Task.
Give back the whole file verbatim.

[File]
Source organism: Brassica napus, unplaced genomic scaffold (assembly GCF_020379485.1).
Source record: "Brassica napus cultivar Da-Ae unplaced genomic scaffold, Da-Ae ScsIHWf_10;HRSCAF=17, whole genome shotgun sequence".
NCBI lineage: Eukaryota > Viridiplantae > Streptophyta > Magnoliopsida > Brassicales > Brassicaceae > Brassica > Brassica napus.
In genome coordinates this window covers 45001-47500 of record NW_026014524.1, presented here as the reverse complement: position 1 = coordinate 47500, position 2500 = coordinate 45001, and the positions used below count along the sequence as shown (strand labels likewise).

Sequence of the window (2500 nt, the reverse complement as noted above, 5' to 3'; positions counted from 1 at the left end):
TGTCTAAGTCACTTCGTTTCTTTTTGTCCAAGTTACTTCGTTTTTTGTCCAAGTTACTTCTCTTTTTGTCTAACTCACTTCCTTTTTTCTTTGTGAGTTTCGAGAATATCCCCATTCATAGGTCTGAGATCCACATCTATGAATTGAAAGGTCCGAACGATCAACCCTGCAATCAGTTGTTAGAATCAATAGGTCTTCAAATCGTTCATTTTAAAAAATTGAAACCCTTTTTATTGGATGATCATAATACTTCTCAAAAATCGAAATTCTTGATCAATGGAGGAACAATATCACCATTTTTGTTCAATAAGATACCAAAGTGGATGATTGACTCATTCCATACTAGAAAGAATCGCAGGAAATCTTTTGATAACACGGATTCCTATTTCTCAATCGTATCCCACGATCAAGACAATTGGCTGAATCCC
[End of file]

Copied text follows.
Source organism: Brassica napus, unplaced genomic scaffold (assembly GCF_020379485.1).
Source record: "Brassica napus cultivar Da-Ae unplaced genomic scaffold, Da-Ae ScsIHWf_10;HRSCAF=17, whole genome shotgun sequence".
NCBI lineage: Eukaryota > Viridiplantae > Streptophyta > Magnoliopsida > Brassicales > Brassicaceae > Brassica > Brassica napus.
In genome coordinates this window covers 45001-47500 of record NW_026014524.1, presented here as the reverse complement: position 1 = coordinate 47500, position 2500 = coordinate 45001, and the positions used below count along the sequence as shown (strand labels likewise).

Sequence of the window (2500 nt, the reverse complement as noted above, 5' to 3'; positions counted from 1 at the left end):
TGTCTAAGTCACTTCGTTTCTTTTTGTCCAAGTTACTTCGTTTTTTGTCCAAGTTACTTCTCTTTTTGTCTAACTCACTTCCTTTTTTCTTTGTGAGTTTCGAGAATATCCCCATTCATAGGTCTGAGATCCACATCTATGAATTGAAAGGTCCGAACGATCAACCCTGCAATCAGTTGTTAGAATCAATAGGTCTTCAAATCGTTCATTTTAAAAAATTGAAACCCTTTTTATTGGATGATCATAATACTTCTCAAAAATCGAAATTCTTGATCAATGGAGGAACAATATCACCATTTTTGTTCAATAAGATACCAAAGTGGATGATTGACTCATTCCATACTAGAAAGAATCGCAGGAAATCTTTTGATAACACGGATTCCTATTTCTCAATCGTATCCCACGATCAAGACAATTGGCTGAATCCC